Partnering with Storyful to train social journalists
If there is one thing I hope my students take away from our new social journalism MA program at the CUNY Graduate School of Journalism, it is the ability and the instinct to verify.
And there is nobody in the business better at verifying the proliferation of information shared every day on social media than Storyful. So I’m pretty excited that we are going to partner with them to get the best possible training for our students, and they’ve agreed to offer up to three internships for our students in the coming year. (Of course, they’ll still have to go through an interview process and demonstrate their qualifications.)
For our current class, which started in January and will graduate in December, we’ve had some lessons on verification; Storyful news director Mandy Jenkins did a workshop for us this summer. But I think we can do even more going forward, including another one this fall and a beefed up curriculum next year. Storyful staff can walk students through case studies of how they checked out and sourced a tricky video or photo and make sure they know the latest techniques for spotting fakes.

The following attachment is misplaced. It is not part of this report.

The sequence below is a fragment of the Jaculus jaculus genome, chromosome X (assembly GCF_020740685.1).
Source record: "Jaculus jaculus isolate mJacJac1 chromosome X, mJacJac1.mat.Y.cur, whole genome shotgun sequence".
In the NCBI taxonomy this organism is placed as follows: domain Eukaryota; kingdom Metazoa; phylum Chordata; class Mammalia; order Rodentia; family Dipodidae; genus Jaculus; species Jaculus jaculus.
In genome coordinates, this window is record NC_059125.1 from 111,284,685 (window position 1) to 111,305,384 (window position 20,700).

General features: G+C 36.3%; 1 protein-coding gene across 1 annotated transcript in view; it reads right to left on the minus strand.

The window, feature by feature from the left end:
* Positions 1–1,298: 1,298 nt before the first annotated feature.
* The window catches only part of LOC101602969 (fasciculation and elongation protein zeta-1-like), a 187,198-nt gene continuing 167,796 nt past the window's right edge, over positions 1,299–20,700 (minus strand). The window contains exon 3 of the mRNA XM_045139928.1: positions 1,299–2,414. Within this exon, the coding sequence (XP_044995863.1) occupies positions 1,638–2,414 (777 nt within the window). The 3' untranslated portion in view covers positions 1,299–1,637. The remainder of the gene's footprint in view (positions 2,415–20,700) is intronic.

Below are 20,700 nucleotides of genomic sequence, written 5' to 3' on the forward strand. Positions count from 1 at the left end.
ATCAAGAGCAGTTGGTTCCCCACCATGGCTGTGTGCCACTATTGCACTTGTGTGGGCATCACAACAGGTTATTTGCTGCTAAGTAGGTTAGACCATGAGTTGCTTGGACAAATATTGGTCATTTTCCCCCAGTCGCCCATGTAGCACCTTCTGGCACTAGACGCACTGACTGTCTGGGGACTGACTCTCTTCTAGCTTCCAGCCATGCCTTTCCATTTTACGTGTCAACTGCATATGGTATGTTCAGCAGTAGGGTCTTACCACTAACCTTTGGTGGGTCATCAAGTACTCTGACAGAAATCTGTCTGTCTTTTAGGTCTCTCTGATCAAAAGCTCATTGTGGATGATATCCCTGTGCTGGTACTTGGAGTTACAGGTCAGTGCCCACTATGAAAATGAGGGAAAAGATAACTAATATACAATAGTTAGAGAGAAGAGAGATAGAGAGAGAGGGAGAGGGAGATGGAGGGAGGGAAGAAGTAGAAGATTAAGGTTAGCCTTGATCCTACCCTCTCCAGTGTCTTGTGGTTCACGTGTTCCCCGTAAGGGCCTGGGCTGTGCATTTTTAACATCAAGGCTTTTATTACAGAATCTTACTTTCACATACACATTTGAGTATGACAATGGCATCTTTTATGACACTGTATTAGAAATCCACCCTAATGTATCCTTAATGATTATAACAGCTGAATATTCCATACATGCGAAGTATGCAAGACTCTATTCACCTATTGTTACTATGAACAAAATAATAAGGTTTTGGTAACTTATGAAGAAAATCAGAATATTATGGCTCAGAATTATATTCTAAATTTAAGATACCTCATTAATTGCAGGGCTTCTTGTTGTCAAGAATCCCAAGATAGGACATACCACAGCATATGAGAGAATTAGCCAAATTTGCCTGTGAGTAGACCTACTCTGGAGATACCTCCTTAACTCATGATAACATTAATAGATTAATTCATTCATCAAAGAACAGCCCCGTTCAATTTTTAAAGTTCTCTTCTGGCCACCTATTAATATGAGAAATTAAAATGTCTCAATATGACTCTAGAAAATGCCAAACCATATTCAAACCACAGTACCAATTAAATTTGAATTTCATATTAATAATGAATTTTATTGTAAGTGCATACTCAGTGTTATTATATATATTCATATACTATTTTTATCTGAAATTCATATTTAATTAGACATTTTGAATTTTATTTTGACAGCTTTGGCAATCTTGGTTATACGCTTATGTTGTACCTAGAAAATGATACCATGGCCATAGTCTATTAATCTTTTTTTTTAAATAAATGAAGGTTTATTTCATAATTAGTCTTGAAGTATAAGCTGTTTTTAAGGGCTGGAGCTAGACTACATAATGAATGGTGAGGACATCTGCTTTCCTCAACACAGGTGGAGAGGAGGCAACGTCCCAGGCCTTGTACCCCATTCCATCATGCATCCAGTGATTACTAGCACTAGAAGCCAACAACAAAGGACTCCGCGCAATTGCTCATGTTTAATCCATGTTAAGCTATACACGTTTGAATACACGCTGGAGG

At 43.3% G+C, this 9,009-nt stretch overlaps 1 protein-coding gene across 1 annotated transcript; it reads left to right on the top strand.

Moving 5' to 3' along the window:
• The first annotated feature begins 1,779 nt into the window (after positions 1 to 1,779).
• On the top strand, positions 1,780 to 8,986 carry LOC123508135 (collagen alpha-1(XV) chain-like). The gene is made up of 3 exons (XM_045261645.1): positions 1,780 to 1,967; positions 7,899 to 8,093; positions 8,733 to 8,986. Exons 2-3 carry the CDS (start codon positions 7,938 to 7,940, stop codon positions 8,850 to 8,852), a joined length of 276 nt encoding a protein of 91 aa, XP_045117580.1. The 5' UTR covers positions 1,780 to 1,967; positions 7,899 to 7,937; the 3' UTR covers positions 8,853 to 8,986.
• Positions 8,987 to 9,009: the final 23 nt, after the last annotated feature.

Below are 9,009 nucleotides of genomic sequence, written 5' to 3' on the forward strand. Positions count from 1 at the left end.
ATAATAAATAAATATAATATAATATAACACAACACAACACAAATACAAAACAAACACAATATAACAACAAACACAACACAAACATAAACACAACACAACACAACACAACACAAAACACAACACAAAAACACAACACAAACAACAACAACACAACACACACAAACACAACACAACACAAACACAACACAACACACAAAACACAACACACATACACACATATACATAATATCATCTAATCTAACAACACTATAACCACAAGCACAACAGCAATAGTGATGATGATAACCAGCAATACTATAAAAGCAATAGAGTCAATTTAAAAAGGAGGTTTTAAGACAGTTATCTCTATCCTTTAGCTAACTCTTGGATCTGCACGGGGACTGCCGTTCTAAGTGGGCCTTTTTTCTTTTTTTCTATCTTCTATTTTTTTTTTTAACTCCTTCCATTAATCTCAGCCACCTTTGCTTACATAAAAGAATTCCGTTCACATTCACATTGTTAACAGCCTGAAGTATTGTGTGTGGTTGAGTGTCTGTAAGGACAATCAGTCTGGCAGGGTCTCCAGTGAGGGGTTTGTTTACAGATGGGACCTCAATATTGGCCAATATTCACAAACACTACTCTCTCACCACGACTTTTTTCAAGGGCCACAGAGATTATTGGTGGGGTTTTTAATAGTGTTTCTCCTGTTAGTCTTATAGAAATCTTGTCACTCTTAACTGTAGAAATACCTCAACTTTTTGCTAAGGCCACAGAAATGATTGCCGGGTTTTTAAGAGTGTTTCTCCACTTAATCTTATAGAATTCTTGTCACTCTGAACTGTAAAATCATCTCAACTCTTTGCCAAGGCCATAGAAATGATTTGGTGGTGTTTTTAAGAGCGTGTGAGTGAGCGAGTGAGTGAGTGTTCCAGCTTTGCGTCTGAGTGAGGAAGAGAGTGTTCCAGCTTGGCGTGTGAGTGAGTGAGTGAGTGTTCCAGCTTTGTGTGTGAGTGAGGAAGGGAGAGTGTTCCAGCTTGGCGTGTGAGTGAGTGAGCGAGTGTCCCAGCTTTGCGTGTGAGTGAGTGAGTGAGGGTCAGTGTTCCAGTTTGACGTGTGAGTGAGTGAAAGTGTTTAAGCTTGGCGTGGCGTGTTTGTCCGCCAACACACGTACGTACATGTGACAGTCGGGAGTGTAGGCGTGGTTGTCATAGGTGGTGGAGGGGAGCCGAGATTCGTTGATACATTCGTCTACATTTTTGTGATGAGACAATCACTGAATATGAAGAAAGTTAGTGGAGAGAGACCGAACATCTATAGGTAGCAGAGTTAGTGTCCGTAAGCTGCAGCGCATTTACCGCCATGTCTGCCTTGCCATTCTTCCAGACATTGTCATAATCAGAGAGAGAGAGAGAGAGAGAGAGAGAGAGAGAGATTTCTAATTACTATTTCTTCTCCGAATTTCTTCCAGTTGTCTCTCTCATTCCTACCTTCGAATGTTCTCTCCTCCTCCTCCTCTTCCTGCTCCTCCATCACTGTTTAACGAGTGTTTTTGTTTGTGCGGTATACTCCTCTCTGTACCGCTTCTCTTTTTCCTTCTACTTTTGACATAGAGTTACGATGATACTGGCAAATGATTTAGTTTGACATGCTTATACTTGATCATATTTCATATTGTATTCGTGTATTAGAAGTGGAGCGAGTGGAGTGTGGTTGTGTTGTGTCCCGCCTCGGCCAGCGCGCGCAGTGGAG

Before coming to academia, I worked for Committee of Concerned Journalists, visiting newsrooms all of the country to talk about how to make their daily practices better match core values. Of course, one of our most popular modules was the one on verification, and I can almost hear the venerable journalists who were my mentors, like Bill Kovach, Gregory Favre and Tom Rosenstiel, saying at the start of each session: “this is the heart of what journalists do.”
And although this was in the early 2000s, before the rise of social media, we talked about how verification was more important than ever in an era in which journalists were no longer gatekeepers deciding what information could reach the public but rather sensemakers, trying to help people evaluate the truth of the information that has often already reached them for themselves.
As Mandy discussed with us, verification today involves scanning the social web, verifying its authenticity, attribution, location, and situational context, and then licensing the content for use. This isn’t easy, and you can’t afford to be wrong.
More info on our social journalism program and how to apply here.